For drugs such as cannabis, scores of 0–3 indicates lower risk, 4–26 moderate risk, and 27 and above, high risk.
The modality of the brief intervention is determined by the risk score. For clients scoring in the lower risk range (0–3), general health advice is given; for a moderate risk score (4–26), brief intervention and take-home booklet and information are prescribed; while for high-risk score (>26) brief intervention, take-home booklet, and information and referral to specialist hospital for assessment and treatment constitute the components of the intervention.
The outcome of the intervention given to the sample studied in the current study is beyond the scope of this report.
Data Management and Analyses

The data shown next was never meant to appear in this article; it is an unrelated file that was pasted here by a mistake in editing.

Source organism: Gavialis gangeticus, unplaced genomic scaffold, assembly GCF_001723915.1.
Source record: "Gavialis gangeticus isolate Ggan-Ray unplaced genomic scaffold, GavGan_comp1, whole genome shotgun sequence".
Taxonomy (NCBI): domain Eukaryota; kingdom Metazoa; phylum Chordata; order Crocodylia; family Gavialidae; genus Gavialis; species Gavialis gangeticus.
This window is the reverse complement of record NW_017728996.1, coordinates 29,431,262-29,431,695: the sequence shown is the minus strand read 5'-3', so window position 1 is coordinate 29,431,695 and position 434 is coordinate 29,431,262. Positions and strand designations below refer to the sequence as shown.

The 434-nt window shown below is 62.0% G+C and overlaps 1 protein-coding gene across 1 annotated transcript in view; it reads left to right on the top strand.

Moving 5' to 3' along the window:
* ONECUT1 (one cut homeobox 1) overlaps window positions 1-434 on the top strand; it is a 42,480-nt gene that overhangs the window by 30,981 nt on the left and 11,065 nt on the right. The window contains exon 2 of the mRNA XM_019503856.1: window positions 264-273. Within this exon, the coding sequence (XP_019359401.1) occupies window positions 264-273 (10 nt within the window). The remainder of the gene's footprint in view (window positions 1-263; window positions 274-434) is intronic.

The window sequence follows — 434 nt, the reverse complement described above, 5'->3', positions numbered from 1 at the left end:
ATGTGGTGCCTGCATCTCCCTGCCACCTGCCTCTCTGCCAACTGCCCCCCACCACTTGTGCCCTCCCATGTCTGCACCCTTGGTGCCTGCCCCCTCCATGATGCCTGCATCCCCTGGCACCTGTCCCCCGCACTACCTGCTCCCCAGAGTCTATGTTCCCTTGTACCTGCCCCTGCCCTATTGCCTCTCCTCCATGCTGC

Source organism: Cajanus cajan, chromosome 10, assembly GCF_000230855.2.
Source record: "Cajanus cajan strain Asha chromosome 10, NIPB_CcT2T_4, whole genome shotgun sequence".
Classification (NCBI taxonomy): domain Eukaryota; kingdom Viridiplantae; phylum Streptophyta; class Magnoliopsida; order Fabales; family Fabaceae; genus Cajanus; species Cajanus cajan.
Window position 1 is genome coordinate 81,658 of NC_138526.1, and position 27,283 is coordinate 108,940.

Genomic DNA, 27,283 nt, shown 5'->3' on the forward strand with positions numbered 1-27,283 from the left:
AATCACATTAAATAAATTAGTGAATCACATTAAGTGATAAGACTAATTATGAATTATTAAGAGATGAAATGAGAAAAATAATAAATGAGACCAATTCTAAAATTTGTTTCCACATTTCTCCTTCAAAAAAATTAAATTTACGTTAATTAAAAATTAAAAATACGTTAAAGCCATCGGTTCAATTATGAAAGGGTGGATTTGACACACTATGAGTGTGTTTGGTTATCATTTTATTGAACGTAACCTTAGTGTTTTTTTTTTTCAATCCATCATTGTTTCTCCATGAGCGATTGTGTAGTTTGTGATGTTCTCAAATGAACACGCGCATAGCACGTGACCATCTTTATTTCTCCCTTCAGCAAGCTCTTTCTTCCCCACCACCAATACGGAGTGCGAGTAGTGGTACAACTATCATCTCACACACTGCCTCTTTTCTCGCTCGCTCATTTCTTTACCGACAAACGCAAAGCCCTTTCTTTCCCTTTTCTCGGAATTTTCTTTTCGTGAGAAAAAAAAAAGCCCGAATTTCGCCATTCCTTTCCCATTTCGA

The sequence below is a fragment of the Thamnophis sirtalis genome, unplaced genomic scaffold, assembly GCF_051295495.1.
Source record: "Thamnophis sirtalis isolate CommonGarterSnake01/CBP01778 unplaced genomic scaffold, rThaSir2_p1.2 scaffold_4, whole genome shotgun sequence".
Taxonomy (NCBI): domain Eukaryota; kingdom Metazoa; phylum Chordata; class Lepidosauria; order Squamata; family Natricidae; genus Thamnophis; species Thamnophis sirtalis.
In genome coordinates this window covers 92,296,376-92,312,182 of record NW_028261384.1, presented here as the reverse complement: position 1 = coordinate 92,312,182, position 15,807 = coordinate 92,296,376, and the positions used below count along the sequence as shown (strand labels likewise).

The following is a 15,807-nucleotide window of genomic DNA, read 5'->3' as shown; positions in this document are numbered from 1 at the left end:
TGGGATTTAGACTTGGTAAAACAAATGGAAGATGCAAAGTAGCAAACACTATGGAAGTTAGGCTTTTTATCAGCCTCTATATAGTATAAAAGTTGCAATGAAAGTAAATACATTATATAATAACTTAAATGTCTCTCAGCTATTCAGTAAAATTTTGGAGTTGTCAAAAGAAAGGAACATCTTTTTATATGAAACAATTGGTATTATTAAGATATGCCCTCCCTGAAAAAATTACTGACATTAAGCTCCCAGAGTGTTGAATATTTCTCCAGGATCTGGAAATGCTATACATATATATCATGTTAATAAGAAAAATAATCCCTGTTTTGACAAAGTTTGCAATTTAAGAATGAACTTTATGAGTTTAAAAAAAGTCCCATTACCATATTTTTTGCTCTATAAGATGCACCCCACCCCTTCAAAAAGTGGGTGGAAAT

The questionnaires were serialized, cleaned, edited, and safely stored. Thereafter, the information yielded by each respondent was entered directly into the computer using the SPSS software version 15.0 (SPSS, Inc., Chicago, IL, USA). Chi-square statistics were used to analyze categorical data for within-group comparisons of patients with schizophrenia. All Chi-Square were Yates-corrected for a 2 × 2 comparison or Bonferroni-corrected when there were multiple comparisons. Whenever a cell was <5 in any 2 × 2 table, Fisher’s exact test was used. The McNemar test was used to determine significant differences in two-level categorical variables between the cases and the control and conditional logistic analyses was used for multilevel categorical data. The Independent t-test was used to test for differences between the mean scores of the two groups. The association between cannabis use and PANSS score among patients with schizophrenia was determined using Pearson correlation. Since the response to cannabis use was bivariate and that of PANSS was multinomial, each of the PANSS subscales was dichotomized using the median score for carrying out the correlation analysis. A correlation analysis was also carried out between each of the subscales of the PANSS and the ASSIST. A Bonferroni correction was made for each of the p-value obtained by dividing the critical p-value of 0.05 with the number of comparisons made, i.e., 0.05/4, in the case of correlation analysis. All analyses were carried out within 95% CI, p < 0.05.